À la prochaine!

Arch-Image‘s Laurent Brixius recently posted a very good review of Cozimo. Laurent is Belgian and decided to write this review in French. If you read French or would like to practice it a bit, go get a good bottle of French wine and then read the review, here. Some cheese and a baguette might be a good idea as well.

In his review, Laurent points out that digital content creators are often fluent in English but their clients aren’t necessarily comfortable with it. Cozimo lets professionals such as Laurent collaborate with partners and clients in their native language.

Internationalizing online applications is increasingly important, yet it is a significant effort even when you are fluent in many languages, happen to know somebody that is, or are lucky enough to afford a team of professional translators. There are a few points worth taking into account when internationalizing a web application.

Internationalizing the user interface is integral to the user interface design

Labels, menus and links often require more space in French than in English, and probably less in Japanese. UI designers don’t know exactly how much space a user interface control will occupy once it’s rendered. If you care about your design, you can’t rely on fixed layouts for international user interfaces.

User interface designers need to answer the same questions they ask themselves when designing a fluid content layout: which constraints are rigid? what/where are the degrees of freedom? what happens to our latest snazzy fluid UI layout when (translated) properly-aligned controls don’t fit in one line anymore?

And what about all that time and effort invested in finding the perfect hotkeys? Bad news! It’s probably worth very little in other languages. Are you relying on icons to stay out of trouble? Icons probably make things worse in an international context.

A bit of abstraction may help here. Designers use and abuse of Lorem Ipsum for content areas. Following a similar approach for user interface controls can also be a good exercise.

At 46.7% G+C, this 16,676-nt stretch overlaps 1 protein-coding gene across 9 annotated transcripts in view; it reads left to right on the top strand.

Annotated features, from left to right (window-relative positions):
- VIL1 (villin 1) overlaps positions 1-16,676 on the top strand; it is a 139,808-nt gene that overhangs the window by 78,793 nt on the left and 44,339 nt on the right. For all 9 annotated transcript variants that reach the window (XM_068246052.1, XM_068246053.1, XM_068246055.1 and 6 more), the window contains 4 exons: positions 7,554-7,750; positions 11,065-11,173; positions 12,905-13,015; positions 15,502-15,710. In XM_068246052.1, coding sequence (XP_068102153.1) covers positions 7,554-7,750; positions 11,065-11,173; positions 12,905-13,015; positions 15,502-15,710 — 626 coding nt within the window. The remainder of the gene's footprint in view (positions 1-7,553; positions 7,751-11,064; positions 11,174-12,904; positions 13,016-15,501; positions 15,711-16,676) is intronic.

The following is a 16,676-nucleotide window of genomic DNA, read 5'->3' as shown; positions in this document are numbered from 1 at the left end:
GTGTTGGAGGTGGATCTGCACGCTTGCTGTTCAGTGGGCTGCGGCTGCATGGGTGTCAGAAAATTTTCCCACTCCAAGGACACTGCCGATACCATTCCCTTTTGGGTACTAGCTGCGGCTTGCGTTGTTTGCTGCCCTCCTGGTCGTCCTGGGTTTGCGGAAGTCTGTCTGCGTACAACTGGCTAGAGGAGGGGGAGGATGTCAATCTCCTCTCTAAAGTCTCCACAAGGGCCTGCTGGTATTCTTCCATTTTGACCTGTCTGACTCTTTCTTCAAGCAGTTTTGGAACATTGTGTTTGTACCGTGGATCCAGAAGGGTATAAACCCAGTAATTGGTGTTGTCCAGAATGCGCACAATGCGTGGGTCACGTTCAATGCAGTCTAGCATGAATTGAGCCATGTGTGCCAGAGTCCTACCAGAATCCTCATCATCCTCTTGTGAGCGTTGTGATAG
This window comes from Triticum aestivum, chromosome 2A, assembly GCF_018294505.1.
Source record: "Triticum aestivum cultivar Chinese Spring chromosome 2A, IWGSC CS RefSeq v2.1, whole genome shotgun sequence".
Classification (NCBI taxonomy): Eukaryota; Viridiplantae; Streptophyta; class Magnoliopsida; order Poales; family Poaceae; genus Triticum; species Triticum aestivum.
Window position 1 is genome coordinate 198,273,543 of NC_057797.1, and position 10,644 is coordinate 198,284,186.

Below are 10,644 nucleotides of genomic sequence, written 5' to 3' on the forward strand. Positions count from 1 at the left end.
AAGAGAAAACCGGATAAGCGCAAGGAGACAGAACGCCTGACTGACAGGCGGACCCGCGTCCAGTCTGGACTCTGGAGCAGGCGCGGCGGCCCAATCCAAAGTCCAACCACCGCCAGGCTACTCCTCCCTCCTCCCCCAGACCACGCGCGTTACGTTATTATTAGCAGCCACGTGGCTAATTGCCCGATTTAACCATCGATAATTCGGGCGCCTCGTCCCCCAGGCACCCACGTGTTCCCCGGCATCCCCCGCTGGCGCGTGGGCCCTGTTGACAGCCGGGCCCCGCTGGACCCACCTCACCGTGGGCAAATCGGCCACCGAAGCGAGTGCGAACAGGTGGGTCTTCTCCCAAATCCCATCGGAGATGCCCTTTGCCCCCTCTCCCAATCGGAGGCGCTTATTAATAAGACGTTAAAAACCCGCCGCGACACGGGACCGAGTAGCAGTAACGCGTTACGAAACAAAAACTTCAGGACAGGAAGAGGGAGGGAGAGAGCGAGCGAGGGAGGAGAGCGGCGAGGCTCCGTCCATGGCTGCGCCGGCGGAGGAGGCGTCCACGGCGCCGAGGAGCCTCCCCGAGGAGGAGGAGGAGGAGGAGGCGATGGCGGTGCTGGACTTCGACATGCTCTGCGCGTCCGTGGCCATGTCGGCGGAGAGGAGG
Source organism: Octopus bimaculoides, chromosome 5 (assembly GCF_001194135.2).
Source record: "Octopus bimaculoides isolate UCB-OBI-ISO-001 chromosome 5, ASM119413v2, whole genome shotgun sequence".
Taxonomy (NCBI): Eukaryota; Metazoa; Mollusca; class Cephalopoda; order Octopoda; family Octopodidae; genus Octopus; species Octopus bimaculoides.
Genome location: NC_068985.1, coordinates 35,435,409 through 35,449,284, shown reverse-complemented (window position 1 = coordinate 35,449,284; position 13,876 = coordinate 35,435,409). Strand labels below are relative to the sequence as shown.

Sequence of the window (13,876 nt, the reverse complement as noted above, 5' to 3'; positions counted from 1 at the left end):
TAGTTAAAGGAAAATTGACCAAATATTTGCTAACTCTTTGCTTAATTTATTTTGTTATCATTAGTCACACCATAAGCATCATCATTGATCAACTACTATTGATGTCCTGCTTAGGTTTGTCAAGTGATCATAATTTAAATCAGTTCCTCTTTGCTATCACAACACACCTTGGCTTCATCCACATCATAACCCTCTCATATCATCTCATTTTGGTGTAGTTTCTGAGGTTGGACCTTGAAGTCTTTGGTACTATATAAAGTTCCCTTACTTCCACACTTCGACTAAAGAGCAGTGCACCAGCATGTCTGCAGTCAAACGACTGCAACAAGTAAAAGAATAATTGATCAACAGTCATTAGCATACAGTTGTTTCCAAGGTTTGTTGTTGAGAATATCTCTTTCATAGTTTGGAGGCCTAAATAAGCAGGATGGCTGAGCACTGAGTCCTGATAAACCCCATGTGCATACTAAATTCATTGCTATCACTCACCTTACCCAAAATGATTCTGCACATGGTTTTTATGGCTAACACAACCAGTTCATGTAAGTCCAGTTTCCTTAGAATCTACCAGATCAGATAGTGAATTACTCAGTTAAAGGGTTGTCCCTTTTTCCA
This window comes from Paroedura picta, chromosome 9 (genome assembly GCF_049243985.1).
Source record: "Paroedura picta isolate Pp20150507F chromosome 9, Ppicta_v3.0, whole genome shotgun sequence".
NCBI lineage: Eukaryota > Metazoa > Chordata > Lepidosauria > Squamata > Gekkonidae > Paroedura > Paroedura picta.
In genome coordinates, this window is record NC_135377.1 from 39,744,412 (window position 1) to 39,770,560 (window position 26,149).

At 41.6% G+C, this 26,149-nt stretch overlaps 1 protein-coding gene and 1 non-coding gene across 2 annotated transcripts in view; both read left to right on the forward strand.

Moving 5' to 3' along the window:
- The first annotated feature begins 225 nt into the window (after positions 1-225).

And all of this, of course, affects important implementation details: does our CSS enforce a white-space: no-wrap style so that translated UI elements don’t break when the window is resized or the user increases the font size? are we floating or positioning the UI controls? Designers need to communicate these dynamic aspects to the developer taking on the implementation task. Which takes me to the next point…

The internationalization effort needs to be backed up with serious code and serious coders

Internationalization isn’t just a feature that you add on top of the product. It’s a core property of the system and one that needs lots of engineering attention and love. Do your engineers know The Absolute Minimum Every Software Developer Absolutely, Positively Must Know About Unicode and Character Sets (No Excuses!)? Is your application framework i18n-friendly? Are you adding internationalization in a rush? You better not! Internationalization affects every single line of code that deals with text, both as content and user interface components, in both server- and client-side code. If text translation is done on server-side code, client-side code can no longer dynamically manipulate UI text elements based on hardcoded content; it must always rely on content generated by the server. And on the server side, most layers are affected by or involved with internationalization. Text content has to make it to the functional (non presentation) layers to be sent in an email or to be sanitized for cross-site scripting, for example.

Designers, developers and translators must work together in this effort

In an ideal world, translators work with translation files and don’t even see the page templates nor source code in the presentation layers. But they do rely on developers properly building translation messages and being aware of localization issues. Developers who care rely on designers providing i18n-friendly designs. Designers who care expect a few collaborative iterations with developers, ensuring that the dynamic aspects of the design layout are properly dealt with (traditional design tools won’t capture those aspects).

Sound like lots of trouble? Resistance is futile. You will be internationalized! Internationalizing online applications is no longer a luxury. It’s a necessity. It’s a trend and a business enabler that serious online companies cannot afford to ignore anymore.